Drunk driver's rude awakening for home owner
IT was 1.15am on a Sunday when a woman was rudely awoken by the sound of a ute crashing into her house.
When police arrived at the scene they found drunken driver George Chong Nee.
Uninjured, he was breath tested and gave an alcohol reading of .206 - four times the legal limit.
Hours earlier he had attended a Catholic church mass, before drinking with some mates, fellow pool players.
Ipswich Magistrate Virginia Sturgess told Chong Nee the crash must have been frightening for the residents of the Redbank Plains house.
George Chong Nee, 48, from Redbank Plains, pleaded guilty in Ipswich Magistrates Court to dangerous operation of a motor vehicle when adversely affected by an intoxicating substance; and driving under the influence of alcohol in Laurel Street, Redbank Plains, at 1.15am on September 30, 2018.
Police prosecutor Senior Constable Narelle Krushka said Chong Nee's white Holden ute hit the house, veranda and front fence.
"A male was standing next to the damaged ute. He was unsteady on his feet, swaying, and slurring his words when speaking," Snr Const Krushka said.
Chong Nee was taken to Goodna police station to be breath tested.
Defence lawyer Bradley Munt said the crash arose from events earlier on Saturday where Chong Nee went to his brother's house, the headquarters of the pool club, for a barbecue fundraiser.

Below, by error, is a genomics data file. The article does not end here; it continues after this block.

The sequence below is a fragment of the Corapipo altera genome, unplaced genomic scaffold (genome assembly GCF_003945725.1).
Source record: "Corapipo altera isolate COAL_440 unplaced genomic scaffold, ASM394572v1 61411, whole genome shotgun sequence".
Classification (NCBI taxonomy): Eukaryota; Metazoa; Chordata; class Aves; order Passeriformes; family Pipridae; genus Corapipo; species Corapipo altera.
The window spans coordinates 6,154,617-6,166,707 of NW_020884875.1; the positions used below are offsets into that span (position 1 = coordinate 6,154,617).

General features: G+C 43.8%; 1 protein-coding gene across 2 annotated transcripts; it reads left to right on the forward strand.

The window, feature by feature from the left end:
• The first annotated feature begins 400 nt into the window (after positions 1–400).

Mr Munt said he drank alcohol and conceded he was well over the legal limit.
At midnight the function was still going and Chong Nee stayed to clean up before deciding to drive home to check on his 70-year-old mum and his teenage son.
"He failed to negotiate a turn on the way home," he said.
"He suffered a financial penalty. The car was written off and he could not make an insurance claim.
"There has been no financial demand yet about the damaged house. But it is almost inevitable that the insurance company will chase him for substantial damages."
Ms Sturgess said it, .206 - was a very high alcohol reading.
She noted Chong Nee had three previous (now dated) drink driving offences involving high readings.
Ms Sturgess said he had shown a significant error of judgment by drink driving, with "consequences for the poor people whose house you crashed into".
"Fortunately there was no injury," she said.
"I'm sure the owners of this property will not feel very kindly toward you.
"It was likely a frightening experience for them to have a car running into the house.
"In your drunken state to go and check on your mother. It was a very foolish decision."
Ms Sturgess fined Chong Nee $2500, which was sent to SPER for a payment plan.
He was disqualified from holding or obtaining a driver's licence for six months for the dangerous operation offence; and for nine months for driving under the influence.